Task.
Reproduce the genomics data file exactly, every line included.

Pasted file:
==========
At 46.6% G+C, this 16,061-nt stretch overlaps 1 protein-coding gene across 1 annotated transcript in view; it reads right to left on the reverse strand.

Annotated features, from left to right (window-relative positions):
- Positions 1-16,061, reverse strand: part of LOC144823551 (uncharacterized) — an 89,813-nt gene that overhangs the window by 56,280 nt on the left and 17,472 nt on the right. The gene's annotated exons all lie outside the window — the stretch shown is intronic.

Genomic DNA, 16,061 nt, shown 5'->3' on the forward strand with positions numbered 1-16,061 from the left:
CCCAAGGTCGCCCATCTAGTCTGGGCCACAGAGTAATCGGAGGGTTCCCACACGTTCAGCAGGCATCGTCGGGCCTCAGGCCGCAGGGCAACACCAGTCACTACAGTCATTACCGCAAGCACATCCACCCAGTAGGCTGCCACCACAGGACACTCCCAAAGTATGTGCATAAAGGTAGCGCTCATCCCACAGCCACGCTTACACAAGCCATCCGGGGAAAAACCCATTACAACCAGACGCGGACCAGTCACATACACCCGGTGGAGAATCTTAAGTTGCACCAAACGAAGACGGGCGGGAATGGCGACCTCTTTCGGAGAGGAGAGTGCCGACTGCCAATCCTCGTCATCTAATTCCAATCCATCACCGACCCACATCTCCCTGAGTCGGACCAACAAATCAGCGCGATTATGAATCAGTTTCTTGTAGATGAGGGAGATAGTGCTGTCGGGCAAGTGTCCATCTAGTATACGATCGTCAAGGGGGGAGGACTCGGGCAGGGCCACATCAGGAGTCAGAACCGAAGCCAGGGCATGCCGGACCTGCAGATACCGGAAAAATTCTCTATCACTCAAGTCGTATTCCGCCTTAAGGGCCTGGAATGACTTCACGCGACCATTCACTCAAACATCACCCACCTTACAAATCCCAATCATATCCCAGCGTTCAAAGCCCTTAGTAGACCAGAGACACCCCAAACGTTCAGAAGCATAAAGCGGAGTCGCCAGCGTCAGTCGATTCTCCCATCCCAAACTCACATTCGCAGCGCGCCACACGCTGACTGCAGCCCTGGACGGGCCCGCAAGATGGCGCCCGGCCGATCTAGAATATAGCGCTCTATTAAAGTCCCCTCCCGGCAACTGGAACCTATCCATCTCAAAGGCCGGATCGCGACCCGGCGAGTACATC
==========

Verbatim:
At 46.6% G+C, this 16,061-nt stretch overlaps 1 protein-coding gene across 1 annotated transcript in view; it reads right to left on the reverse strand.

Annotated features, from left to right (window-relative positions):
- Positions 1-16,061, reverse strand: part of LOC144823551 (uncharacterized) — an 89,813-nt gene that overhangs the window by 56,280 nt on the left and 17,472 nt on the right. The gene's annotated exons all lie outside the window — the stretch shown is intronic.

Genomic DNA, 16,061 nt, shown 5'->3' on the forward strand with positions numbered 1-16,061 from the left:
CCCAAGGTCGCCCATCTAGTCTGGGCCACAGAGTAATCGGAGGGTTCCCACACGTTCAGCAGGCATCGTCGGGCCTCAGGCCGCAGGGCAACACCAGTCACTACAGTCATTACCGCAAGCACATCCACCCAGTAGGCTGCCACCACAGGACACTCCCAAAGTATGTGCATAAAGGTAGCGCTCATCCCACAGCCACGCTTACACAAGCCATCCGGGGAAAAACCCATTACAACCAGACGCGGACCAGTCACATACACCCGGTGGAGAATCTTAAGTTGCACCAAACGAAGACGGGCGGGAATGGCGACCTCTTTCGGAGAGGAGAGTGCCGACTGCCAATCCTCGTCATCTAATTCCAATCCATCACCGACCCACATCTCCCTGAGTCGGACCAACAAATCAGCGCGATTATGAATCAGTTTCTTGTAGATGAGGGAGATAGTGCTGTCGGGCAAGTGTCCATCTAGTATACGATCGTCAAGGGGGGAGGACTCGGGCAGGGCCACATCAGGAGTCAGAACCGAAGCCAGGGCATGCCGGACCTGCAGATACCGGAAAAATTCTCTATCACTCAAGTCGTATTCCGCCTTAAGGGCCTGGAATGACTTCACGCGACCATTCACTCAAACATCACCCACCTTACAAATCCCAATCATATCCCAGCGTTCAAAGCCCTTAGTAGACCAGAGACACCCCAAACGTTCAGAAGCATAAAGCGGAGTCGCCAGCGTCAGTCGATTCTCCCATCCCAAACTCACATTCGCAGCGCGCCACACGCTGACTGCAGCCCTGGACGGGCCCGCAAGATGGCGCCCGGCCGATCTAGAATATAGCGCTCTATTAAAGTCCCCTCCCGGCAACTGGAACCTATCCATCTCAAAGGCCGGATCGCGACCCGGCGAGTACATC